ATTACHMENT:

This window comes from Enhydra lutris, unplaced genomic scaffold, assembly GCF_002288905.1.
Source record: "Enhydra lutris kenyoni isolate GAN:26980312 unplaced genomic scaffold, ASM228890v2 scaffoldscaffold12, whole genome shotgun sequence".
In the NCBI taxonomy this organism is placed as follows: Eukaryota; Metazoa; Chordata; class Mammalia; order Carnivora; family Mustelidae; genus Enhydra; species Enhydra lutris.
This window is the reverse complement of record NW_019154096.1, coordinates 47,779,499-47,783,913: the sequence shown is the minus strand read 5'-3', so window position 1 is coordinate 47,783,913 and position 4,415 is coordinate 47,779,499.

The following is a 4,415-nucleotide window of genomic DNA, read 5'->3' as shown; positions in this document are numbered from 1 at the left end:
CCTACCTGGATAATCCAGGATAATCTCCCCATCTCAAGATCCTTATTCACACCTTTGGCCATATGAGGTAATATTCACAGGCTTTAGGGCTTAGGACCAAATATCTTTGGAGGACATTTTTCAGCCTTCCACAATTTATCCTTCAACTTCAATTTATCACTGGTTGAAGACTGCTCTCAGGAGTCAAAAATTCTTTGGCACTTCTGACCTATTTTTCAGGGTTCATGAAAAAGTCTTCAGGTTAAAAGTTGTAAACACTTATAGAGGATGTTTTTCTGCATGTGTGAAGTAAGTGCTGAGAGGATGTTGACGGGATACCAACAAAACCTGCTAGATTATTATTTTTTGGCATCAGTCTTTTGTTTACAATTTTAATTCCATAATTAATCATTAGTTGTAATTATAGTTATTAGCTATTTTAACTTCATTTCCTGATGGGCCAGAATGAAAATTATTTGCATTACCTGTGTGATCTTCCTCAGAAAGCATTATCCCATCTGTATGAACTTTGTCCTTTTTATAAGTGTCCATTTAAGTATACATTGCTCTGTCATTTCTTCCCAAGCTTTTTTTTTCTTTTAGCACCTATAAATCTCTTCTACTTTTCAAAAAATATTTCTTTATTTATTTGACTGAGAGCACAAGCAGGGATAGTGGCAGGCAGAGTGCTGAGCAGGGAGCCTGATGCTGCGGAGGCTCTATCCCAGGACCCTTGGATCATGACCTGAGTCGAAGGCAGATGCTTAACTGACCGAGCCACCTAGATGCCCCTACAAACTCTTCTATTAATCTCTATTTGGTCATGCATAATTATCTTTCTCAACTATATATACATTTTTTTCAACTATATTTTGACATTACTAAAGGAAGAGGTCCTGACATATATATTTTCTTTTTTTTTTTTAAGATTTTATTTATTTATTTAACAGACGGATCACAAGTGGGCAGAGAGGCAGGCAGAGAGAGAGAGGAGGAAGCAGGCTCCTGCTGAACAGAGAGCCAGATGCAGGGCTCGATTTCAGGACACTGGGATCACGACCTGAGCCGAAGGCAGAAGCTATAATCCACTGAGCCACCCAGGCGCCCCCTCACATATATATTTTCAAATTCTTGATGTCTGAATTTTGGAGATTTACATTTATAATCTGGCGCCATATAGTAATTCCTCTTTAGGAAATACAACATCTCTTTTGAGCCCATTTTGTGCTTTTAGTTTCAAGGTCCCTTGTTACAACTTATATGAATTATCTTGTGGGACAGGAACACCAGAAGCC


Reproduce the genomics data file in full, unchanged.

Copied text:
This window comes from Enhydra lutris, unplaced genomic scaffold, assembly GCF_002288905.1.
Source record: "Enhydra lutris kenyoni isolate GAN:26980312 unplaced genomic scaffold, ASM228890v2 scaffoldscaffold12, whole genome shotgun sequence".
In the NCBI taxonomy this organism is placed as follows: Eukaryota; Metazoa; Chordata; class Mammalia; order Carnivora; family Mustelidae; genus Enhydra; species Enhydra lutris.
This window is the reverse complement of record NW_019154096.1, coordinates 47,779,499-47,783,913: the sequence shown is the minus strand read 5'-3', so window position 1 is coordinate 47,783,913 and position 4,415 is coordinate 47,779,499.

The following is a 4,415-nucleotide window of genomic DNA, read 5'->3' as shown; positions in this document are numbered from 1 at the left end:
CCTACCTGGATAATCCAGGATAATCTCCCCATCTCAAGATCCTTATTCACACCTTTGGCCATATGAGGTAATATTCACAGGCTTTAGGGCTTAGGACCAAATATCTTTGGAGGACATTTTTCAGCCTTCCACAATTTATCCTTCAACTTCAATTTATCACTGGTTGAAGACTGCTCTCAGGAGTCAAAAATTCTTTGGCACTTCTGACCTATTTTTCAGGGTTCATGAAAAAGTCTTCAGGTTAAAAGTTGTAAACACTTATAGAGGATGTTTTTCTGCATGTGTGAAGTAAGTGCTGAGAGGATGTTGACGGGATACCAACAAAACCTGCTAGATTATTATTTTTTGGCATCAGTCTTTTGTTTACAATTTTAATTCCATAATTAATCATTAGTTGTAATTATAGTTATTAGCTATTTTAACTTCATTTCCTGATGGGCCAGAATGAAAATTATTTGCATTACCTGTGTGATCTTCCTCAGAAAGCATTATCCCATCTGTATGAACTTTGTCCTTTTTATAAGTGTCCATTTAAGTATACATTGCTCTGTCATTTCTTCCCAAGCTTTTTTTTTCTTTTAGCACCTATAAATCTCTTCTACTTTTCAAAAAATATTTCTTTATTTATTTGACTGAGAGCACAAGCAGGGATAGTGGCAGGCAGAGTGCTGAGCAGGGAGCCTGATGCTGCGGAGGCTCTATCCCAGGACCCTTGGATCATGACCTGAGTCGAAGGCAGATGCTTAACTGACCGAGCCACCTAGATGCCCCTACAAACTCTTCTATTAATCTCTATTTGGTCATGCATAATTATCTTTCTCAACTATATATACATTTTTTTCAACTATATTTTGACATTACTAAAGGAAGAGGTCCTGACATATATATTTTCTTTTTTTTTTTTAAGATTTTATTTATTTATTTAACAGACGGATCACAAGTGGGCAGAGAGGCAGGCAGAGAGAGAGAGGAGGAAGCAGGCTCCTGCTGAACAGAGAGCCAGATGCAGGGCTCGATTTCAGGACACTGGGATCACGACCTGAGCCGAAGGCAGAAGCTATAATCCACTGAGCCACCCAGGCGCCCCCTCACATATATATTTTCAAATTCTTGATGTCTGAATTTTGGAGATTTACATTTATAATCTGGCGCCATATAGTAATTCCTCTTTAGGAAATACAACATCTCTTTTGAGCCCATTTTGTGCTTTTAGTTTCAAGGTCCCTTGTTACAACTTATATGAATTATCTTGTGGGACAGGAACACCAGAAGCC